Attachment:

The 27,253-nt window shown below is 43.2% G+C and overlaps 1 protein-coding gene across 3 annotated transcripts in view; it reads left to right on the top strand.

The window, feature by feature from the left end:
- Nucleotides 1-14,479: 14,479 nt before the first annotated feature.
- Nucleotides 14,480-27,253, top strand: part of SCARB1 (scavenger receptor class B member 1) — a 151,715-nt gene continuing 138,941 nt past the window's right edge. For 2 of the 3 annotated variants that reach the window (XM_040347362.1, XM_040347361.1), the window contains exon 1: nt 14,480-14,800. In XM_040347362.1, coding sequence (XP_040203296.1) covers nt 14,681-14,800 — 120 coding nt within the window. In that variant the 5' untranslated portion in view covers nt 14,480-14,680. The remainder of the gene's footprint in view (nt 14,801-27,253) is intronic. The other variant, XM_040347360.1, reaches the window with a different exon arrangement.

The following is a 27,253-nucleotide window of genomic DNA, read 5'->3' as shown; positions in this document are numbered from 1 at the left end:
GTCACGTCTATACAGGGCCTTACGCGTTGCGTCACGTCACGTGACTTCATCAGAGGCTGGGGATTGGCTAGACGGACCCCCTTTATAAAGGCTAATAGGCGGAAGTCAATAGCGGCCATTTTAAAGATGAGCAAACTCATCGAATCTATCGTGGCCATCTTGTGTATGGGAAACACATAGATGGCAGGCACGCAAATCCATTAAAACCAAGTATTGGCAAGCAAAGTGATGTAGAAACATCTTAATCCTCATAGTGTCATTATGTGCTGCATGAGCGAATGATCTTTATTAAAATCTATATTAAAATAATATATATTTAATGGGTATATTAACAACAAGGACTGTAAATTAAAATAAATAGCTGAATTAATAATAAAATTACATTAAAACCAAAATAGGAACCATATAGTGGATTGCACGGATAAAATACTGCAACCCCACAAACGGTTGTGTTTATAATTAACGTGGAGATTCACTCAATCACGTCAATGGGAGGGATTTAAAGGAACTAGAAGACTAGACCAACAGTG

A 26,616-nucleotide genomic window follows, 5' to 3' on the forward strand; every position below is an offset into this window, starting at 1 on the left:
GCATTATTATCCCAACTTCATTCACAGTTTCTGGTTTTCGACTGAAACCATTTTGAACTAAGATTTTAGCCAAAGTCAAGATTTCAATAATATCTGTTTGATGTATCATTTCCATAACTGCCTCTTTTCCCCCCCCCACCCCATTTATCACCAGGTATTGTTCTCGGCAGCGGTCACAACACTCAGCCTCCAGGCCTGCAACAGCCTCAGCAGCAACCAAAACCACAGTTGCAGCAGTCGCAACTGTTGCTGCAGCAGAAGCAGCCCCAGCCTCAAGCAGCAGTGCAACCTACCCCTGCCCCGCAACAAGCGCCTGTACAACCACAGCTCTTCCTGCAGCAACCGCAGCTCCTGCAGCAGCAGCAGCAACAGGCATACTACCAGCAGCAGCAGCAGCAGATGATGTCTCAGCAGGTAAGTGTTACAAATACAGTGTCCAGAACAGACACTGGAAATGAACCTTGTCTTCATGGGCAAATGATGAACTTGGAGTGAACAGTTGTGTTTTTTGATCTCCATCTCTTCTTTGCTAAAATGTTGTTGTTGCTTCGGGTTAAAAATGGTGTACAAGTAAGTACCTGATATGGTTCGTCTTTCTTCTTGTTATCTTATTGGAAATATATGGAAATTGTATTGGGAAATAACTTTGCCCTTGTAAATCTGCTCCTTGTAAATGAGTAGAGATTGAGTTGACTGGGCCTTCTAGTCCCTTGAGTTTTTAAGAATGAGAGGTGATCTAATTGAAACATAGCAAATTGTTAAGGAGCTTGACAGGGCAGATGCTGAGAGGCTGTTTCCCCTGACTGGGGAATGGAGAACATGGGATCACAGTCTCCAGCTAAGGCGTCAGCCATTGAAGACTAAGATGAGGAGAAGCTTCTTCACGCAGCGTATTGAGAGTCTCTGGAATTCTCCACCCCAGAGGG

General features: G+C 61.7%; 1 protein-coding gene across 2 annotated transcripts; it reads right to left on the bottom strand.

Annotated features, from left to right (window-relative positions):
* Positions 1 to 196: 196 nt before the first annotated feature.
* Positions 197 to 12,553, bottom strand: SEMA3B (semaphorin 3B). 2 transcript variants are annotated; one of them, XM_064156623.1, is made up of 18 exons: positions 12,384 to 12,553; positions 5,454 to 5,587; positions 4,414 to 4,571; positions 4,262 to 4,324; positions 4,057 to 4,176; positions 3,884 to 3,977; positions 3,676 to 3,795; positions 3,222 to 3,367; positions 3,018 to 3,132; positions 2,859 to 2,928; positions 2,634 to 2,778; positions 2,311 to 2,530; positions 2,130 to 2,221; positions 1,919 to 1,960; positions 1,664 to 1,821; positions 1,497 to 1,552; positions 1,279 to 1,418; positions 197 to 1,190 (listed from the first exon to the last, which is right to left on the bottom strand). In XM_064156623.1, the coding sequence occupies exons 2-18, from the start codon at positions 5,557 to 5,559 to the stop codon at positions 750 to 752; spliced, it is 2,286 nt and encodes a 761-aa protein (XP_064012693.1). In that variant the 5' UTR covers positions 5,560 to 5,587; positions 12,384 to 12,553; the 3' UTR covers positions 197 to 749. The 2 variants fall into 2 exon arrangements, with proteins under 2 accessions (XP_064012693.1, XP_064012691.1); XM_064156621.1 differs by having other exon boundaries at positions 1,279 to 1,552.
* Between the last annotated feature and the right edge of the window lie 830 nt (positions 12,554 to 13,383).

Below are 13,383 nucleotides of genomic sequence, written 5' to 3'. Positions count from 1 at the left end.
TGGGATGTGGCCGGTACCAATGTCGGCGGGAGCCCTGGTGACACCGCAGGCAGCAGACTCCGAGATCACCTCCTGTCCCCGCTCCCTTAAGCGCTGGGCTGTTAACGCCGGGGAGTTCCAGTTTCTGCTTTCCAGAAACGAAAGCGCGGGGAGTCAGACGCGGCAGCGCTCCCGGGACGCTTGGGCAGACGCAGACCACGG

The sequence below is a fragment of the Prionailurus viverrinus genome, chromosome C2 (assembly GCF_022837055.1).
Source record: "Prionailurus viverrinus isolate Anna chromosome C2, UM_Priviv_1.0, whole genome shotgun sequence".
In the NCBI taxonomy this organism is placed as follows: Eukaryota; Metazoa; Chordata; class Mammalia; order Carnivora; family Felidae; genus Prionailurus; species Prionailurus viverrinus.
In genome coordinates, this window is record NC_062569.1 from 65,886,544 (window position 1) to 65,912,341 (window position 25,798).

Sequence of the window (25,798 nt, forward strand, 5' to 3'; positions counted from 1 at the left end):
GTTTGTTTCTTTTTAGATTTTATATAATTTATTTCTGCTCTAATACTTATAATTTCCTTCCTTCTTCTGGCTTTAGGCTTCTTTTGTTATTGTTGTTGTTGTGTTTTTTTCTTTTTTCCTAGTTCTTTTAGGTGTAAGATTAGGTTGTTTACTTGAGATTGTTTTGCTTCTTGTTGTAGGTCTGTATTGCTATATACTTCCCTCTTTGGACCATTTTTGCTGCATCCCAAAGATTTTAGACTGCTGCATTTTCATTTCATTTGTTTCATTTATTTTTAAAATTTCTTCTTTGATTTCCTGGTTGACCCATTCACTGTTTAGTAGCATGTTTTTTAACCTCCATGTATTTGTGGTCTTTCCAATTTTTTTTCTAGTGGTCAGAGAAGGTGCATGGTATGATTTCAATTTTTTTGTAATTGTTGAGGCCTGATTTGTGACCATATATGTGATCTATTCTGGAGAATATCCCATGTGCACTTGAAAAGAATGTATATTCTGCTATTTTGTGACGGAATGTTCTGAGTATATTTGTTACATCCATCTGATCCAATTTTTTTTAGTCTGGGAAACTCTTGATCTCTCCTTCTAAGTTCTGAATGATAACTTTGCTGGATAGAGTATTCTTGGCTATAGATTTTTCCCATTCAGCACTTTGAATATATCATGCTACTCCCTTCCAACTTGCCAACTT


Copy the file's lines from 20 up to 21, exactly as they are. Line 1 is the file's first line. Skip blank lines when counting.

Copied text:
Sequence of the window (25,798 nt, forward strand, 5' to 3'; positions counted from 1 at the left end):
GTTTGTTTCTTTTTAGATTTTATATAATTTATTTCTGCTCTAATACTTATAATTTCCTTCCTTCTTCTGGCTTTAGGCTTCTTTTGTTATTGTTGTTGTTGTGTTTTTTTCTTTTTTCCTAGTTCTTTTAGGTGTAAGATTAGGTTGTTTACTTGAGATTGTTTTGCTTCTTGTTGTAGGTCTGTATTGCTATATACTTCCCTCTTTGGACCATTTTTGCTGCATCCCAAAGATTTTAGACTGCTGCATTTTCATTTCATTTGTTTCATTTATTTTTAAAATTTCTTCTTTGATTTCCTGGTTGACCCATTCACTGTTTAGTAGCATGTTTTTTAACCTCCATGTATTTGTGGTCTTTCCAATTTTTTTTCTAGTGGTCAGAGAAGGTGCATGGTATGATTTCAATTTTTTTGTAATTGTTGAGGCCTGATTTGTGACCATATATGTGATCTATTCTGGAGAATATCCCATGTGCACTTGAAAAGAATGTATATTCTGCTATTTTGTGACGGAATGTTCTGAGTATATTTGTTACATCCATCTGATCCAATTTTTTTTAGTCTGGGAAACTCTTGATCTCTCCTTCTAAGTTCTGAATGATAACTTTGCTGGATAGAGTATTCTTGGCTATAGATTTTTCCCATTCAGCACTTTGAATATATCATGCTACTCCCTTCCAACTTGCCAACTT